By Jon Herskovitz

(Reuters) - An internet fundraising campaign to repair a historic black Mississippi church that was burned and spray-painted with "Vote Trump" a week before the U.S. presidential election had raised nearly $200,000 by late Thursday afternoon.

The drive was organized by a self-described "boring office guy" after Tuesday night's fire at Hopewell Missionary Baptist Church in Greenville, which has a 111-year history.

The fire, declared arson, was being investigated as a hate crime. During the U.S. civil rights movement in the 1950s and 1960s, southern black churches were often targets of burnings and bombings.

"Burning a black church in Mississippi, there is a meaning and a context to that," said Blair Reeves, 35, who set up the GoFundMe.com page. (https://www.gofundme.com/hopewellbaptist)

"As a white southerner who knows the history and the context, this is the least that any human being can do," Reeves said.

Black churches in the U.S. South have long been a base of support for the Democratic Party.

The goal was $10,000, said Reeves, who is from North Carolina and works for a software company in New York. According to the webpage, as of late Thursday afternoon 5,326 people had donated $184,927.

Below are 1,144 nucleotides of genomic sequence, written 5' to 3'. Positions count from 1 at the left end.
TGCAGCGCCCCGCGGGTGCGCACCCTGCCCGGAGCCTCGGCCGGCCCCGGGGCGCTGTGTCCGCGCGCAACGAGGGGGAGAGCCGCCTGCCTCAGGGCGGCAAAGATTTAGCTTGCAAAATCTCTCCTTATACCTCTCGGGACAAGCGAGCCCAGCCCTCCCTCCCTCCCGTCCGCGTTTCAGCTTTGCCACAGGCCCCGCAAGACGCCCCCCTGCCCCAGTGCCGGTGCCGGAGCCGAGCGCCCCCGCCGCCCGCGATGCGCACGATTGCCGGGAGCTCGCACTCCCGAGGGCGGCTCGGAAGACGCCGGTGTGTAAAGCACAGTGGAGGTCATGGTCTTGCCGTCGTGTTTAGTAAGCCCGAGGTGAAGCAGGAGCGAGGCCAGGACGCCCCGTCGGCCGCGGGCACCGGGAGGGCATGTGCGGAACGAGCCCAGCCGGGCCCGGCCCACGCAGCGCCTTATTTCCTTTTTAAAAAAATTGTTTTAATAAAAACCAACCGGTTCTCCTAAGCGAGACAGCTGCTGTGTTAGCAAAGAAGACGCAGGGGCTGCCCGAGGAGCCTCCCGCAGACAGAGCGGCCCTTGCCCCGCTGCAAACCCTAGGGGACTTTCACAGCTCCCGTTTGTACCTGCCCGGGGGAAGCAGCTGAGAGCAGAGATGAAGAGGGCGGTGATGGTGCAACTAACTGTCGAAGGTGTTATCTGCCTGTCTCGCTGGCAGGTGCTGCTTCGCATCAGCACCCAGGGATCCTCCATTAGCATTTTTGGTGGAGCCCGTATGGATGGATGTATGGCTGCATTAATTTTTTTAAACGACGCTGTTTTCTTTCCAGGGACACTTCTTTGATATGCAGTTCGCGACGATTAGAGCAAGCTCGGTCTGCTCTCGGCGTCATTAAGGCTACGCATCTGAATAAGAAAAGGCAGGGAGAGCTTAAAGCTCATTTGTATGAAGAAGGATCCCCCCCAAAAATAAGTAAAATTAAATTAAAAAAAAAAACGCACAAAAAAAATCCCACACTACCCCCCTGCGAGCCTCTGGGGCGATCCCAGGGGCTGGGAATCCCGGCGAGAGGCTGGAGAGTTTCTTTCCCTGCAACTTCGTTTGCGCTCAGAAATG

Reeves said he worked with the church's bishop to organize the campaign and that the funds would go into the church's bank account. He said donors have come from supporters of Democratic presidential candidate Hillary Clinton, supporters of Republican candidate Donald Trump and people around the world.

No arrests have been made but police said on Thursday they had "a person of interest in the case."

"Rather than speculate who did it, how about we agree it was an idiot and the church needs help, regardless? Either make a donation or move along," one donor wrote.

"I am very sorry that this happened. It shouldn't happen in America in 2016," another donor wrote. "I can't give much but I can give a little. I also shared on my Facebook page so others may give, too."

Another person's message read, "I'm a Christian and a Trump Supporter. I hope the pastor will pray for our country and that the donations will help rebuild the church."

"We have your back," another wrote. "Bigotry will not stand in 2016."

(Reporting by Jon Herskovitz; Editing by Toni Reinhold)